Trivet (bottom) lives in the Northeast of the country. He wasn’t born there. He was born in the wilds of Alaska. He is one of the luckiest dogs ever. Trivet was a trapline dog. Pulling his owner over miles of ungroomed trails, through forests, over frozen rivers, always on the search for furs in the backcountry. But his owner fell on hard times and Trivet ended up at our borough animal shelter. The Second Chance League (sorry our pet finder link is broken at the moment and being worked on..) stepped in with help of foster Miriam and soon Trivet was on a plane heading east. Bless Molly E. for taking a chance on him. She had never met him in person but after many emails and calls back and forth we figured it was a great match so off he went. And what a match. Molly has worked with Trivet through the years and he is not only a Canine Good Citizen but a constant companion to her and his favorite friend Grace.
He learned quickly the joy of living inside, having lots of love and attention and mastering the soft begging look for his favorite brie.
Through the 7 years that Molly and Trivet have been together she has sent periodic updates. Here are a few quotes:
“Trivet is a special guy. His fur is so beautiful: thick, glossy and soft. He has lots of admirers and a special girlfriend (a poodle mix!) in addition to his 2 Siberian sisters. He’s a perfect joy in harness and a wonderful, affectionate pet as well. Right now, he’s lounging in his fleece cuddle-bed keeping an eye on the cookie cupboard.” February 21, 2008
“Trivet enjoys the company of girls with big-hair and big-attitudes. Every day is Valentine’s day.” this was with the picture above, February 10, 2014
“Amazingly, Trivet and I have a 7-year anniversary coming up on February 21. He’s staring at me right now. If I say his name, his tail wags a couple times — I never get tired of that.” February 11, 2014.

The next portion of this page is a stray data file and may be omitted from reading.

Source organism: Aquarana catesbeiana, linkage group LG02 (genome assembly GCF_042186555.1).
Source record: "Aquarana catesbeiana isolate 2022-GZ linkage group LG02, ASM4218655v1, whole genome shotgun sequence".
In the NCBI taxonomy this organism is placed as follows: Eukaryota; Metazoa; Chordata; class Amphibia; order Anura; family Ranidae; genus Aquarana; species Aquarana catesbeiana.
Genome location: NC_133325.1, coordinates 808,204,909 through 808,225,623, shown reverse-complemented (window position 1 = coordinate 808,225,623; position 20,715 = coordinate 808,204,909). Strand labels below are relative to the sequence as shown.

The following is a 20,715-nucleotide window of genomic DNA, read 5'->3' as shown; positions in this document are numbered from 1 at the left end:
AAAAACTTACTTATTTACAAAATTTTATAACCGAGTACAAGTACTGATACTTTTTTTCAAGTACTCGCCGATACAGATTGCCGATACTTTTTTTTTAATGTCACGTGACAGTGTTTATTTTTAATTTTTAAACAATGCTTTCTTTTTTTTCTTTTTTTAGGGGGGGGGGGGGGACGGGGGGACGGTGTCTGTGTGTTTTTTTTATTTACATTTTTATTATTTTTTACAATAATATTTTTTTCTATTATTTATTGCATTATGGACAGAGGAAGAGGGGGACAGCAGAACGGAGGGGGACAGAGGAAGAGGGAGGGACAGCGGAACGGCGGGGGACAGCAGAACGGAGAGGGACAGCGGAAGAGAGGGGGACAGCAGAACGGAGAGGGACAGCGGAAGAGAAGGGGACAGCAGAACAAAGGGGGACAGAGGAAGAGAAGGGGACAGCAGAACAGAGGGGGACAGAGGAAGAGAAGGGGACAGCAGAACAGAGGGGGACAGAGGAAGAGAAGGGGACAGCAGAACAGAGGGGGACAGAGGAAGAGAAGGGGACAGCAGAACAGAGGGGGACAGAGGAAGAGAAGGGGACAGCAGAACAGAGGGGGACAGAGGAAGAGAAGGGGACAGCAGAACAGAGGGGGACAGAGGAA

I always smile when I think of Trivet and Molly. A match made in heaven. And certainly heaven for a dog that came from a trapline to a home in the complete opposite side of the country.
Here is a picture taken by Tom K. several years ago of a very focused Trivet and his friend Wolfie ready for a run in New England.
Raja is a dog that we adopted directly from the shelter. We thought she was a young girl until her spay when the vet discovered mammary tumors and figured she was at least 10 years old. You would never know it from her energy and enthusiasm. She was a great skijor dog for several years until arthritis forced her into retirement. She would rather be out running and pulling, but with her in pain it is unwise to run her. She will be on pain meds the rest of her life and shots of adequan, but you would never know that anything is wrong with her! She is a total house dog but loves playing with Pixel, Izzi, Lichen and Leo. When she wants to come back inside she puts her feet up on the screen door and pulls it back and slams it. “Ok Raja! We are coming.”
We really don’t know how old she really is….could be anywhere from 11 to 14 years old. She is a joy to have in our lives.
I haven’t added a success story for a long time! So will remember to add another dog periodically.
This is Kiche. She came to us as a feral dog that hated to be touched, wouldn’t come up to you at all, was afraid of everything and would bolt if she got out of the fenced in yard. It was ironic when we got her. Kiche was in her 2nd foster home since being pulled into SCL along with her 4 puppies (that were not even 2 weeks old) and she had gotten away from him and had disappeared into the woods. She was loose for 3 weeks. He was putting out food for her but she would not go into any of the dog traps that were set up.
Well, one day my beautiful dog Venus, (only 7 years old but plagued by cluster seizures that the vet thought were caused by a brain tumor) decided that she didn’t want to be on this earth any longer. We had her put down in the morning. Well, that afternoon Kiche walked into the dog trap and was caught. I just think that Venus had something to do with that!! So we decided to be Kiche’s 3rd (and last) foster home and brought her to our house.
I often tell people that this kind of dog that was never socialized as a puppy and was pretty much feral, takes a longgg time to trust and have the confidence to not fear everything in their path. It took Kiche pretty much years before she would trust us. She hated to be touched and if we ever had to catch her….well, it just rarely happened. She lived with other dogs and loved them. She loved to play and we really worked off that to help her come around.
Just today (January of 2011) I was smiling at her trying to remember this dog that hated to be touched. Now, she isn’t the most social dog, but this girl will weave her way into the pack and she LOVES pets. Her neck, her front chest and recently has realized how good a but and hip rub feels. She comes when we call her and we often take her on walks, still on a leash, but I know that we could run her off leash and she would stick with us.